Imagine my delight when, on flicking through my Woman’s Own magazines, I found this:
It’s not exactly the same, but there are enough similarities to make me happy. I just need a pink headband and rosey bag. I could also do with being able to fit back into this dress for a wedding in a couple of weeks’ time. Unfortunately, having eaten my own body weight in chocolate tonight, I’m not sure that is going to happen. I’ve done so much running in the last week, but all it’s done is made me hungry, hungry, hungry!
Ah well, will just have to buy another dress instead…
- Mad Men Inspiration from Woman’s Own (littleowlski.wordpress.com)
- Rosey Romance (chiqueandtreats.wordpress.com)
- A Vintage Story (danihanrahan.wordpress.com)
In exactly thirty five minutes, we will be setting off on our fourth trip to Germany in the last seven months. We’re hoping to return as laden down as always. As a nice little ‘fare thee well’, I thought I’d share this picture:
We used to live in a tiny flat in Levenshulme when we first moved to Manchester in 2005. This was the little display area we had for our (then) very meagre collection of pottery and other retro bits and bobs. You can see the start of my Westclox collection – now boxed away in the loft; Aidan’s Kelloggs bowl which he used to love; a Denby ‘Arabesque’ coffee pot which I bought for a pound from a jumble sale and sold for £12 on Ebay; the coffee table we bought for a few pounds from a Levenshulme charity shop (Aidan spent hours sanding and polishing it!); finally, our first ever West German pot on the bottom right hand corner.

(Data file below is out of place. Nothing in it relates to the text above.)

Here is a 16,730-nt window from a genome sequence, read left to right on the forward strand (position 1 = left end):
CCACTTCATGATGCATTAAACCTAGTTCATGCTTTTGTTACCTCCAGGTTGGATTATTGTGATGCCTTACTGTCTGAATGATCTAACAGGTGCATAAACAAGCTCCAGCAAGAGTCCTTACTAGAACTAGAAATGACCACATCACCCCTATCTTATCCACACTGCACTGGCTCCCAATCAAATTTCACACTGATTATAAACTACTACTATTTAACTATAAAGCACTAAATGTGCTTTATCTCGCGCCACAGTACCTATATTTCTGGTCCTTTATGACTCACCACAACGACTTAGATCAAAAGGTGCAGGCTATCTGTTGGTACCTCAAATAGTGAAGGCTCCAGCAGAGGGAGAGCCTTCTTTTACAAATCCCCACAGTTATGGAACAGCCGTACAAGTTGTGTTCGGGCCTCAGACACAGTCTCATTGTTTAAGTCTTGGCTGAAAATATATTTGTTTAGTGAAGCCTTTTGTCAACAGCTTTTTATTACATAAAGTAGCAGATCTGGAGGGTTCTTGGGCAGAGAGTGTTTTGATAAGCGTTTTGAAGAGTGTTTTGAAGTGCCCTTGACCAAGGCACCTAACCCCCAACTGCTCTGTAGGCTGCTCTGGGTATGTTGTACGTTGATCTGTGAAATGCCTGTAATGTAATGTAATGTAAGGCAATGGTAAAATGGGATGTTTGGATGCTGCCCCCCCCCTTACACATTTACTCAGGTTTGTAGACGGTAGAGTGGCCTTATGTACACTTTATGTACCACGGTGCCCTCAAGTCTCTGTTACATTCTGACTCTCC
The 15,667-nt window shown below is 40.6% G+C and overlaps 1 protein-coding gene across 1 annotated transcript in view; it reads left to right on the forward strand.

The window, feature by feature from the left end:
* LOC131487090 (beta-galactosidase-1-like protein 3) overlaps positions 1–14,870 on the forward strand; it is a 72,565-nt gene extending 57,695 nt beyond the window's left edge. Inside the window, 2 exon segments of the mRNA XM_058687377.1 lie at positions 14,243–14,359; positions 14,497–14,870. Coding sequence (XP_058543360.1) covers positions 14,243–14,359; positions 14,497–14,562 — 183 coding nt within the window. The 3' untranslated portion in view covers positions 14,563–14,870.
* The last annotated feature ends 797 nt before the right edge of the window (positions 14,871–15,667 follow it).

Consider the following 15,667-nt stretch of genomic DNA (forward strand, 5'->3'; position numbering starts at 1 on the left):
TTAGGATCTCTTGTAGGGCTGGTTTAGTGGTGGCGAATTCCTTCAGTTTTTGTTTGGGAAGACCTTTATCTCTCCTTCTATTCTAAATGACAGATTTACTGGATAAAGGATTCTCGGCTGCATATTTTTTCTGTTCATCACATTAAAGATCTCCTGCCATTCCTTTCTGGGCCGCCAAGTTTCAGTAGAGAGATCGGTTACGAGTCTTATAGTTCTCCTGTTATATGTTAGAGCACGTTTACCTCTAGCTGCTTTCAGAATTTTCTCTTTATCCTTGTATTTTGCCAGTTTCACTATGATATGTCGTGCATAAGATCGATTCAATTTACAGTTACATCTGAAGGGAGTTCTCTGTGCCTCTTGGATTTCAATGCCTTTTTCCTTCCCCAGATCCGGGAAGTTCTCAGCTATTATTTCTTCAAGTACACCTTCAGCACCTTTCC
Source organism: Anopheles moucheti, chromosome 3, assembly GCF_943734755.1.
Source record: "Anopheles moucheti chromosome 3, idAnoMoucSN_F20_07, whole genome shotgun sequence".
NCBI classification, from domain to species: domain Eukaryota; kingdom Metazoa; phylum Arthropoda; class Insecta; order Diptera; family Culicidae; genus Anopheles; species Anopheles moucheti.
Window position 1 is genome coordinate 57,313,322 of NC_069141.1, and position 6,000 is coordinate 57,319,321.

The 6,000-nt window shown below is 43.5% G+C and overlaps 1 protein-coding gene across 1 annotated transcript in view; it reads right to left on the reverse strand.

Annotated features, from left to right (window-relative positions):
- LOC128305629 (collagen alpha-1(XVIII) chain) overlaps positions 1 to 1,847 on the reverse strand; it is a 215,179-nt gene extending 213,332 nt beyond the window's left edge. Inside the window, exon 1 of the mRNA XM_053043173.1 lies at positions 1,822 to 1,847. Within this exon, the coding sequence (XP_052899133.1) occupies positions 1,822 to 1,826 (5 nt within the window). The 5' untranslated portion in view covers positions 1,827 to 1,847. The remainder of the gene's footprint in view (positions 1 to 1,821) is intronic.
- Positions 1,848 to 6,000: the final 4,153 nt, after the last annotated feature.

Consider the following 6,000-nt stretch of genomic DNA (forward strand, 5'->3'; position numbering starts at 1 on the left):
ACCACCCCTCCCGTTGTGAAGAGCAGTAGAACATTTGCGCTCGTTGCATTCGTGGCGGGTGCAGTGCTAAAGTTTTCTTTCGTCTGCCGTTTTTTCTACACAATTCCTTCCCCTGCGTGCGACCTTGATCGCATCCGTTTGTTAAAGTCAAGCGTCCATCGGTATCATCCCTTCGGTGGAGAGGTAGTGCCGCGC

Oh, how times have changed.
Wish us luck for this trip! See you soon!
It’s been a lovely Christmas – and it’s still not really over for us. The weekend before Christmas, we had the early one with my family. Then we’ve spent Christmas Day in Glossop, had friends over on Boxing Day. This week, we’ll be seeing Aidan’s family as well; all before we have to start thinking about going back to work… Ah well, we knew it couldn’t last.
Anyway, how else to celebrate a wonderful Christmas than by sharing pictures of the retro and vintage goodies we gave and received?
To kick things off:
I absolutely love this. Another present from Aidan, and it’s probably one of my favourites. If you’ve not visited the site already, it’s worth another trip to the Tretchikoff website to have a look at all of his prints.
Luckily for me, I got lots and lots of presents! A green Casio watch, a Spirograph, a Tamagotchi… yes, I am a grown woman, if you can believe it?! I also received three new Scheurich 414 pots, but unfortunately the pictures have come out quite blurry. I’ll take some more another day; maybe even attempt to take some vaguely stylish ones… you know how that normally goes.